So far the only drawback is that Trouble follows me wherever I go. Sometimes when I reach out to grab something I get a Sebright on my arm. (But she only gets rewarded when I call her first.) Of course before training, she would sometimes try to land on my back, head, shoulder, etc. I have a strong swatting reflex when something is coming at me, so the training is helping us both build trust. It also teaches Trouble a more appropriate place to land.
    Mid-Flight
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    Just before landing.See how she sticks her feet out forward to grab hold of my arm? All I see are CLAWS coming at me. It's a trust exercise for both of us.
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    I'll always love my big, cuddly lap chickens. My family enjoys their giant eggs. I honestly never thought of keeping a bantam - especially one that could FLY. I never expected one could enjoy a tiny chicken in a big way. Who knew that adding a little "Trouble" into the flock would make life more fun?!

    Update:
    My orps are very easy-going, so Trouble believes that she is Queen on the Coop. Then she began to act even more demanding - as if her normal personality wasn't enough! Although all the articles I've read state that Sebrights "seldom go broody" Trouble cannot read, so she decided to hatch a few eggs. Each morning, I'd laugh & remove a giant 2.8 to 3 oz egg out from under her. After a week of being kicked out of the nest, she refused to let go of the broody idea. I finally gave in & allowed her to sit on the 2 smallest eggs I could find.
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    I set up a broody apartment in a big dog crate where she could sit in peace, as well as a back up incubator with eggs set on the same day. (For a few days her mama (Cookie, a bantam orp) also thought about going broody, but she gave it up.) Only one egg hatched (the other was a clear), so I added 2 chicks of the same age. So here is Trouble with her 4 day old chicks (below). I just moved them into the coop inside an old rabbit cage. (Keeps the little family safe while the flock gets used to their presence.) In about 2 weeks, those chicks will be about Trouble's size. I'm curious to see how she'll deal with that, but thankfully the weather is finally getting warmer.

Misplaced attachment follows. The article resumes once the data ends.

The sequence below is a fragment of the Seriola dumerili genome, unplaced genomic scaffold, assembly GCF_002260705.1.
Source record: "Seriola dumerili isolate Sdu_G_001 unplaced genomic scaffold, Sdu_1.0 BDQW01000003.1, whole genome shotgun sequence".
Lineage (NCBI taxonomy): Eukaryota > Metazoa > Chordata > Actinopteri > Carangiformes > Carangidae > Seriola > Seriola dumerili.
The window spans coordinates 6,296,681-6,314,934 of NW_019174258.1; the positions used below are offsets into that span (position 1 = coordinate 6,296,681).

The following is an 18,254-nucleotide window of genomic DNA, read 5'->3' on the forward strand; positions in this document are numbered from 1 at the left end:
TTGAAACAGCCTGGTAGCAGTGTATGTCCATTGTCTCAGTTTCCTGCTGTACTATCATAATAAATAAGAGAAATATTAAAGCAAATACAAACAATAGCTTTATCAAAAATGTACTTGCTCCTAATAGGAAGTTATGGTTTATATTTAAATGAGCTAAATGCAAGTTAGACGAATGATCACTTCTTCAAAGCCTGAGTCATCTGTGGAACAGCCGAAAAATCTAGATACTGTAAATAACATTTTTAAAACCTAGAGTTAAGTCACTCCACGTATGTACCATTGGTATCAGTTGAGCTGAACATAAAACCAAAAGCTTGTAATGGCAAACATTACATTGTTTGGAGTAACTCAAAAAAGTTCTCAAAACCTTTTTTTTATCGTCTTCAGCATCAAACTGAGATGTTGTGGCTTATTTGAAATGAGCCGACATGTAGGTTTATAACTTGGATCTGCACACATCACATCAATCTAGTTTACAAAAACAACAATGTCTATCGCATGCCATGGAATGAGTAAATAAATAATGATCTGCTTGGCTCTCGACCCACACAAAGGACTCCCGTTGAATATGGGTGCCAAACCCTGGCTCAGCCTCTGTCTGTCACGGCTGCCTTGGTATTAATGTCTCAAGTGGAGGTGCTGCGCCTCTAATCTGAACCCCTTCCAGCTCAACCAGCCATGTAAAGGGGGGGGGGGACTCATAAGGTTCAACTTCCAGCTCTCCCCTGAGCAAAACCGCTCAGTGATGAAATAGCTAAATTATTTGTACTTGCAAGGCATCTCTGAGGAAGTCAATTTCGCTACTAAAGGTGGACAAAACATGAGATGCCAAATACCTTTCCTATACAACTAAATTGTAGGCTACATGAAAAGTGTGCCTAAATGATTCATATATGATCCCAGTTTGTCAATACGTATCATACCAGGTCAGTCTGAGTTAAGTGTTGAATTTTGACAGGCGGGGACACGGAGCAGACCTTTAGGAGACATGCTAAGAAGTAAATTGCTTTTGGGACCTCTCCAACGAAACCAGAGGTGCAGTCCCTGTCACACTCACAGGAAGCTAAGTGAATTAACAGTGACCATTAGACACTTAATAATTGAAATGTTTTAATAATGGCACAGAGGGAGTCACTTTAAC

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    Here she is with all 3 chicks under her. From this angle, you can see the black one.
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    Update #2
    The pic says it all..... This is how Trouble is dealing with her giant Orpington chicks.
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    In unrelated news, we like our incubated chicks to have grass time just like they would get from a broody. To keep them safe from hawks we use a chicken tractor & simply train them to go back & forth.